I am copying the verbiage from their website….

“Highway sites will be located along high-traffic corridors between metropolitan areas, including two cross-country routes, and will include between four and ten 150kW and 350kW individual DC fast chargers at each location before June 2019.
These sites will be located no more than ~120 miles apart and on average just 70 miles apart. Many shorter range EVs will benefit from 50kW DC fast charging on the Electrify America highway network, including any CHAdeMO equipped vehicles.”

Added. Thanks!

From article: “…Electrify America intends to install 2,000 DC chargers at 484 locations by the end of 2019…”

That will be a good start that is overdue… traditional car makers need to match or exceed Tesla’s fast charge network.

Mass EV adoption requires access to a convenient and reliable fast charge network for those occasional long distance trips.

CHAdeMO is much more prolific than Tesla charging.

NOT. I know without even figuring that there are many more Tesla Supercharger stalls in the U.S. than CHadeMO chargers. Plus, Tesla’s are everywhere that’s needed for travel, at the speeds needed (100 kW+) and are highly unlikely to let you down on a trip. CHadeMO AND CCS chargers are not currently meeting those things I mentioned.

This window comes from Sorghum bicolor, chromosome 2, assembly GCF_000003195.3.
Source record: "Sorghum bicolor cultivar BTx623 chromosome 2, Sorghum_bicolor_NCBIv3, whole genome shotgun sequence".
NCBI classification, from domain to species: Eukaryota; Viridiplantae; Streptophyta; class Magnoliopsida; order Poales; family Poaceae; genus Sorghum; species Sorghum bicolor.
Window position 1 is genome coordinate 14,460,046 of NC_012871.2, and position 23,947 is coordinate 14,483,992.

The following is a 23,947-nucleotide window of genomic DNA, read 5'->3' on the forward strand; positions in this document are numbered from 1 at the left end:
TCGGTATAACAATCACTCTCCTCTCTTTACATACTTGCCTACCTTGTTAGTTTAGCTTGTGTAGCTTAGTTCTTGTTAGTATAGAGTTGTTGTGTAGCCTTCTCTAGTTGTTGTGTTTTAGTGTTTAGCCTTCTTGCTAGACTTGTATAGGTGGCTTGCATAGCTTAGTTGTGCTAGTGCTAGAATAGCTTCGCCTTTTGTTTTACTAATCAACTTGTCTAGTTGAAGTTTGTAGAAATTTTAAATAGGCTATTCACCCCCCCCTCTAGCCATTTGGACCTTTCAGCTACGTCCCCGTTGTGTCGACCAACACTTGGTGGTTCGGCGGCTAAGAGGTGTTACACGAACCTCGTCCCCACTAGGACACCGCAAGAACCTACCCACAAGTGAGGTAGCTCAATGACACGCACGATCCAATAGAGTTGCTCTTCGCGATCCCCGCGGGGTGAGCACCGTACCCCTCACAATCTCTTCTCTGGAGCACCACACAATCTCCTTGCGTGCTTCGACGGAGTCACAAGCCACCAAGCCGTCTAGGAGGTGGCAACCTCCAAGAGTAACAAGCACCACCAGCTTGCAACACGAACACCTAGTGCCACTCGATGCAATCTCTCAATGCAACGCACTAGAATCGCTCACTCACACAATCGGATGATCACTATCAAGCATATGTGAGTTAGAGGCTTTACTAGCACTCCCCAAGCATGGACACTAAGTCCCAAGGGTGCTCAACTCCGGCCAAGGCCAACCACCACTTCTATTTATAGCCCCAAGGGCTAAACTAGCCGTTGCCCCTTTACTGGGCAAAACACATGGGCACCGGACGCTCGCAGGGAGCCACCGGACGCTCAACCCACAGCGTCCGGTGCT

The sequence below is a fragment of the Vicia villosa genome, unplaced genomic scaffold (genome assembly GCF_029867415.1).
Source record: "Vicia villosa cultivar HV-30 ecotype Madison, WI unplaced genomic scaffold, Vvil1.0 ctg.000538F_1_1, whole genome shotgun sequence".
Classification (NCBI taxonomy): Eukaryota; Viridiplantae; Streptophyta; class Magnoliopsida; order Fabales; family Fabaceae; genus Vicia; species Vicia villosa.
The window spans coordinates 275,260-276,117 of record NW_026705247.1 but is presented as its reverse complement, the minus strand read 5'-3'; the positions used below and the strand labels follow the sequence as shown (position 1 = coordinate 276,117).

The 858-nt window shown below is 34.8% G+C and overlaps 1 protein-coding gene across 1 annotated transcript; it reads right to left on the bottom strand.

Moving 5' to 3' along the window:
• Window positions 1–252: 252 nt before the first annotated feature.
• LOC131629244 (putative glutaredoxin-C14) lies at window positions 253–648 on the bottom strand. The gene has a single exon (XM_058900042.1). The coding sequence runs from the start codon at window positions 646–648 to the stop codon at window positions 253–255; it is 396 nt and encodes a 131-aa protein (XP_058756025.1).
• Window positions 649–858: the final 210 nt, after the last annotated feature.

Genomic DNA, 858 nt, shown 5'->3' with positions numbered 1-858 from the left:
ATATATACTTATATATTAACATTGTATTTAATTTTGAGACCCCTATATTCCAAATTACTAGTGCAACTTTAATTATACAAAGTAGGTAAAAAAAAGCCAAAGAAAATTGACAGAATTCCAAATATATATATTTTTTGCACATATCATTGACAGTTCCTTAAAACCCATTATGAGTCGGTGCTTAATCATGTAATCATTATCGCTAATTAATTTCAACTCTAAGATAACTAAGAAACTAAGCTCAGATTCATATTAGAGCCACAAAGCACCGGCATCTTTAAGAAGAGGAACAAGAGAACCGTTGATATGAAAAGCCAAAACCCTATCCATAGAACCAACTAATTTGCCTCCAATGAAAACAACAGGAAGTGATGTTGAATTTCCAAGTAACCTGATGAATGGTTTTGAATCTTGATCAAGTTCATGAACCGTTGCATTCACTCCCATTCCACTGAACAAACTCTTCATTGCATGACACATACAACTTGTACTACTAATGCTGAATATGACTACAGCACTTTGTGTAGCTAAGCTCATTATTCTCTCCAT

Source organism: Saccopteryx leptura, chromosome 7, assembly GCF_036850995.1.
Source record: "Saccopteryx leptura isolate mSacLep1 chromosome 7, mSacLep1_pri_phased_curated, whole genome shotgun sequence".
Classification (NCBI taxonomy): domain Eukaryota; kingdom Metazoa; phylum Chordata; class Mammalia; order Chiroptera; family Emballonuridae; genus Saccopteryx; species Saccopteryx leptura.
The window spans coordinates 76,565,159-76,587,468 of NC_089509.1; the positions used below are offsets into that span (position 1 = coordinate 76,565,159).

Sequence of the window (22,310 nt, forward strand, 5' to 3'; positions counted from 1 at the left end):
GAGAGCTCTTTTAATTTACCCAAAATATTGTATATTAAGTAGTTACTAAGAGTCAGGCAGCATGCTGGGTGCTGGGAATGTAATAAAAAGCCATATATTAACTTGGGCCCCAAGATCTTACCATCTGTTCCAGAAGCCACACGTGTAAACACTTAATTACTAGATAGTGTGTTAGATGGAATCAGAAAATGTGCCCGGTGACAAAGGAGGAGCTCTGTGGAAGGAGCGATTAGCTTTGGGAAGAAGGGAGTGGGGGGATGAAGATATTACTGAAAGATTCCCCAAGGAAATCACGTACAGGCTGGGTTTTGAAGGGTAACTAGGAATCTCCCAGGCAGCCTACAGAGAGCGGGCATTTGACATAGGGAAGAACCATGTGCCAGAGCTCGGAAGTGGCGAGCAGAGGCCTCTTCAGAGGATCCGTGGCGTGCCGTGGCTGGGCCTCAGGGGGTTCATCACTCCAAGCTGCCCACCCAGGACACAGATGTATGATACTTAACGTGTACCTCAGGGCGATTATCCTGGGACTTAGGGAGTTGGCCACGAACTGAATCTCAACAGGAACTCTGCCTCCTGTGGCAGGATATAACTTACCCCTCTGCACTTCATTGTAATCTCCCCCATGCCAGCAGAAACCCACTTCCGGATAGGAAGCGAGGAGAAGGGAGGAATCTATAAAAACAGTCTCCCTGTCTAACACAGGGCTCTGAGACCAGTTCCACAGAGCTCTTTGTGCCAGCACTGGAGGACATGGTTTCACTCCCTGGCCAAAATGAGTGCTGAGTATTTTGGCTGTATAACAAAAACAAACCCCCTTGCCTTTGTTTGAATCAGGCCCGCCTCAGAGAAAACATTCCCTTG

Maybe where you live. Worldwide Tesla is not in the lead.

It is mind boggling how pro CCS people on here are a real reflection of the deep corporate brainwashing. It is a disgrace that the CHAdeMO side is being restricted. Those of you who think CCS should rule are voting for your own slavery. CCS is a corporate mafia cartel that seeks control and monopoly so like any drug dealer they get you hooked then they will constantly increase the price for your fix. CHAdeMO is a single WORLD STANDARD while a CCS car bought in US will not charge in Europe and vice versa. The government of CHINA has just announced that the new higher end CHAdeMO along with the China GB standard will be the charging system for the world’s biggest EV market and their neighbours.

“while a CCS car bought in US will not charge in Europe and vice versa.”

Do you have a source for this information?

Well, for once CCS connectors in EU and US are diferent.

Anyone have any idea what these 350 kW charging stations cost for just the hardware (not installation)? Thank you – Erik